Posts tagged US 31
The following map was created using the Trimble Outdoors Navigator app for my iPhone. For an interactive version of the map or to see a closeup of the route, click the “Bigger Map” link.
We wanted to get away for the weekend to relax from the strain of several circumstances as of late. Between work, family concerns, household projects, due to lack of time, we haven’t allowed ourselves a road trip for a while and we were long overdue! We just had a few days, so we couldn’t travel too far and we kicked around several possibilities. Looking at the map, I suggested that we continue following the Great River Road, south from St. Louis. We had previously followed it from Minnesota, along Wisconsin and Illinois, as well as some in Illinois north of St. Louis. So, we thought we’d take it south from St. Louis and see if we could reach Memphis and partake in hamburgers from Dyer’s Burgers. We saw Dyer’s featured on the Travel Channel’s show “Food Paradise,” on the “Deep Fried” episode. Dyer’s features hamburgers deep fried in oil, but what makes them unique is the fact that there oil is never completely discarded, only strained and added to. Therefore, Dyer’s claim to fame is that the grease/oil contains 100+- year old grease molecules. Grease is most certainly the word!
Friday, March 1, 2013: Indianapolis, Indiana to Olney, Illinois
We started our journey on Friday afternoon from the east side of Indianapolis, after having a late lunch/early dinner at Edward’s Drive-In. We cruised the Evil-I for a while, and took US 40 west from the west side of Indy. We turned south on US 231. We took a little stretch of the new I-69 until we reached US 50. We took US 50, until we reached Olney, Illinois. We stayed at a mom & pop called the Traveler’s Inn Motel, which had definitely seen better days. The thermostat didn’t work, and it felt like 1000 degrees in there. We opened the door and window for a while, but the relief was short-lived. Pat ended up turning the wall AC on. The room had an odd configuration, there was another door in the room, which I assumed had another door on the other side (adjoining rooms, but that have locked doors between them). But actually, the door only locked on our side! We were a little confused, and assumed that room had to be ours or else anyone could just enter the other room! It was cooler in there too, but we opted to stay in our part in case we were wrong. We went to the other side in the morning, and found that its outside door had no number, so we knew it had to have been our room as well. It had two double beds and a kitchenette. Still, not the best of places, but serviceable.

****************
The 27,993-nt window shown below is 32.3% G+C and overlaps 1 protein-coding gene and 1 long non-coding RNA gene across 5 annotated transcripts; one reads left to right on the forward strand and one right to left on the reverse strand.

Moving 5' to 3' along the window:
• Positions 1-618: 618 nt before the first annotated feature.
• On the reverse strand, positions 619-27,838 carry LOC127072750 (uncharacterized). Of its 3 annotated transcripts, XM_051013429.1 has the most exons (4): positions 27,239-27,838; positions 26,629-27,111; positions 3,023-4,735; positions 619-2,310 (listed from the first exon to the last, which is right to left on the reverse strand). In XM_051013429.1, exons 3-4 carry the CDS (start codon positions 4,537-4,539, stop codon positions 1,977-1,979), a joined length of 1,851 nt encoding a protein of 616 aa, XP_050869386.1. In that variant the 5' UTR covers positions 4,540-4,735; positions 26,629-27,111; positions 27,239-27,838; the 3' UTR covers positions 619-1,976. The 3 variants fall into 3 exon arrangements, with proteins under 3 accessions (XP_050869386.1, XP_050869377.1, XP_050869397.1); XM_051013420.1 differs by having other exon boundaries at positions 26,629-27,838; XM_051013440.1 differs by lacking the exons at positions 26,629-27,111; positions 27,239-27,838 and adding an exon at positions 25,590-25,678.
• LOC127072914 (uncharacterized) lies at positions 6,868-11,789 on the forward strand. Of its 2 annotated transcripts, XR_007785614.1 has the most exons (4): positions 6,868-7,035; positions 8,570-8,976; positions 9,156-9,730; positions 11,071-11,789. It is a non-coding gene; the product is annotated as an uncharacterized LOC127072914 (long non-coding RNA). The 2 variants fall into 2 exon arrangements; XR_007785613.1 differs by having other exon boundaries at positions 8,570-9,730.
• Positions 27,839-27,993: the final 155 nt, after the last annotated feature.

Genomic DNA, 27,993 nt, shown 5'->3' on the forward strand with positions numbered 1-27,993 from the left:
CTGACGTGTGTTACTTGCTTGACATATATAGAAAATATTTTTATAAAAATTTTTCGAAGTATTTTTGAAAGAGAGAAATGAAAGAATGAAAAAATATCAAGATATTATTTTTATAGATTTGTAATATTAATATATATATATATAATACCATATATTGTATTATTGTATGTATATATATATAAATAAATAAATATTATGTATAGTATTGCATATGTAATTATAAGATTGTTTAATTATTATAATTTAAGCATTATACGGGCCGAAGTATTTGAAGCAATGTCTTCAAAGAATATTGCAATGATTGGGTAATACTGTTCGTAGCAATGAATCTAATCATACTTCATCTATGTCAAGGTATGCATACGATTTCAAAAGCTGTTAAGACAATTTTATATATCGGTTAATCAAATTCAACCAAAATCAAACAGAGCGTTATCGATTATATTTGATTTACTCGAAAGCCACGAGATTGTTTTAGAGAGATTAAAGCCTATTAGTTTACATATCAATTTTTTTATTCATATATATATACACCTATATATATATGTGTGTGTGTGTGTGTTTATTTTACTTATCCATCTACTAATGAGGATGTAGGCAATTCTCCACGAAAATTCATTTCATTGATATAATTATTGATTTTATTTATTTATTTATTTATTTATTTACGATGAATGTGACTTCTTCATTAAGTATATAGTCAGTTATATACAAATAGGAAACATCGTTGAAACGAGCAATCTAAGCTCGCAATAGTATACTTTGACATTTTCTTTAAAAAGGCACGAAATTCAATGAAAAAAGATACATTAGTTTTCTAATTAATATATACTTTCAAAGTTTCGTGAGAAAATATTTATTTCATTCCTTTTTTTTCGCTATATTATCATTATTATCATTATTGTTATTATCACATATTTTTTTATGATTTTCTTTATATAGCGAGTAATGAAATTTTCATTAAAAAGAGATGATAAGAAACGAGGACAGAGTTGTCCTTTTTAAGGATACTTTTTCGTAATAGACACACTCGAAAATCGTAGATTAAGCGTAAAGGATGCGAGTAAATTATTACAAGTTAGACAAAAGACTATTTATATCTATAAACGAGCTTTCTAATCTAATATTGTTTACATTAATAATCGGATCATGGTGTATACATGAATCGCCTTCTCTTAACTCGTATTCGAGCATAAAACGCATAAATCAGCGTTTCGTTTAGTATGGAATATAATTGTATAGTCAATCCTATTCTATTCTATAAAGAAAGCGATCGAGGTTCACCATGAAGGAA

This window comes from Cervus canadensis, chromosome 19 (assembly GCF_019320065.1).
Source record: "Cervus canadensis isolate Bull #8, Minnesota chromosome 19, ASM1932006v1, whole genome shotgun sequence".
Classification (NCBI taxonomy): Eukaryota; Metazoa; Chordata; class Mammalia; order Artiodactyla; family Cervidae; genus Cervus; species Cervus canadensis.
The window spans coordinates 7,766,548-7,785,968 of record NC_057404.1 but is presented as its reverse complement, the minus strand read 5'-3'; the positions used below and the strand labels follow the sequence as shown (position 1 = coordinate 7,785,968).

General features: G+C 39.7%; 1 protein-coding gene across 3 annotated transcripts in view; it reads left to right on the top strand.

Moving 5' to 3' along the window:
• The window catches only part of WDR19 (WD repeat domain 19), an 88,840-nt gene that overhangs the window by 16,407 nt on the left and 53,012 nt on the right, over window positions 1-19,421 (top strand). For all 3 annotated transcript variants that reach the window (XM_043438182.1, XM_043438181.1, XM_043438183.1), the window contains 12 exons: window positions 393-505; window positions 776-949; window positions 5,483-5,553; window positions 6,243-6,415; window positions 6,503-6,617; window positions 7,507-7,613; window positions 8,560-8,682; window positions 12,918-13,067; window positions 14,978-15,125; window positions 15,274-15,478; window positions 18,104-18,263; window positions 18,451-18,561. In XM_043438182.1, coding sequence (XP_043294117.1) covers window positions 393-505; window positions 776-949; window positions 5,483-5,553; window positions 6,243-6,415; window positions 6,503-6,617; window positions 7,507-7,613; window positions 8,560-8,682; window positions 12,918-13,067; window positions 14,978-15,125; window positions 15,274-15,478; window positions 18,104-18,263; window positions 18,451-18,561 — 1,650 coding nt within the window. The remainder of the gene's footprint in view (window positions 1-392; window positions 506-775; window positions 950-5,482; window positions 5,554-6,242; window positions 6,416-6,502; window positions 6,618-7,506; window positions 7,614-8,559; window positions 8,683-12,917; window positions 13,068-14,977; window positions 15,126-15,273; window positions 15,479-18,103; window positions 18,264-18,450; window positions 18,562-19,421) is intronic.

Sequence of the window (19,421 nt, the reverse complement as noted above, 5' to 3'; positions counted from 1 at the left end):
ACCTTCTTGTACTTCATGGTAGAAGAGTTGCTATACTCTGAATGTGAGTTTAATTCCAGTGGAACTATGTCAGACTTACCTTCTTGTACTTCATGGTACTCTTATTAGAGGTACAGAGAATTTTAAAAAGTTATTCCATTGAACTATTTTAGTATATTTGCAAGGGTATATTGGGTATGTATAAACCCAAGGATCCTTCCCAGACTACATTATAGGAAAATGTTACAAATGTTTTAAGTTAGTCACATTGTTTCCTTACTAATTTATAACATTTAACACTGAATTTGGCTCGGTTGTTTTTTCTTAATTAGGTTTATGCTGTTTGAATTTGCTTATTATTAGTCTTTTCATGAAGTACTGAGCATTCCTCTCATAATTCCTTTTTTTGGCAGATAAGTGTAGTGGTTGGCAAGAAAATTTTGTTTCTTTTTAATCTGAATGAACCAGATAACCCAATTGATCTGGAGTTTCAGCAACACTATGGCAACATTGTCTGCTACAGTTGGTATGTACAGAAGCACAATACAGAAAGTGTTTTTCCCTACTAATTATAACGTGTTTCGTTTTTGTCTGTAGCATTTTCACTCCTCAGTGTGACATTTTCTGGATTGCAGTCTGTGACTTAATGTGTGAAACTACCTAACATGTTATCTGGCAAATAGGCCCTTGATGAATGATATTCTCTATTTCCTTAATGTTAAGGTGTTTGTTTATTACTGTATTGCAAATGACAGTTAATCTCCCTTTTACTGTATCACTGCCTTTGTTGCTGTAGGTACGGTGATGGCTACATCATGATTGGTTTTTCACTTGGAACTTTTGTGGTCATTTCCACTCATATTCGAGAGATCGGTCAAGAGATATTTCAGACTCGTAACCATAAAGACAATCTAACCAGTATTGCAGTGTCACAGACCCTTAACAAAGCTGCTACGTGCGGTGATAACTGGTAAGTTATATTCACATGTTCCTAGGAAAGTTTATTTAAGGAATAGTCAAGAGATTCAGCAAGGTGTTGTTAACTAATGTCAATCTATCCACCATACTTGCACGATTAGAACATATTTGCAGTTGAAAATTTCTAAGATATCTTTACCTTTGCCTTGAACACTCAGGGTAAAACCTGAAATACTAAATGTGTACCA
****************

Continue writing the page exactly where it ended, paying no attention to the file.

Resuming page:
Saturday, March 2, 2013: Olney, Illinois to Holly Springs, Mississippi
Before heading out early, we luckily had the benefit of early light due to central time. As Olney was the “Home of the Albino Squirrels” we couldn’t pass up the opportunity to take a peek at one if possible! But first, I needed coffee, so we stopped at a cute little coffee shop in town, called Ophelia’s Cup. Great cup of coffee!! Pat got a hot chocolate, and we were off in search of albino squirrels.
A quick search revealed that the albino squirrels mainly resided in Olney City Park, so off we went. We slowly cruised through the park, and spotted many run of the mill squirrels, but none of the albino variety. We started to think we had a better shot at spotting Bigfoot, the Loch Ness monster, or a unicorn when we neared the end of the park. Then suddenly I saw, frolicking with the “lesser” squirrels, was a pure white squirrel! My camera was set to a slow shutter speed and I didn’t have my zoom lens on, of course, so this was the best I could do: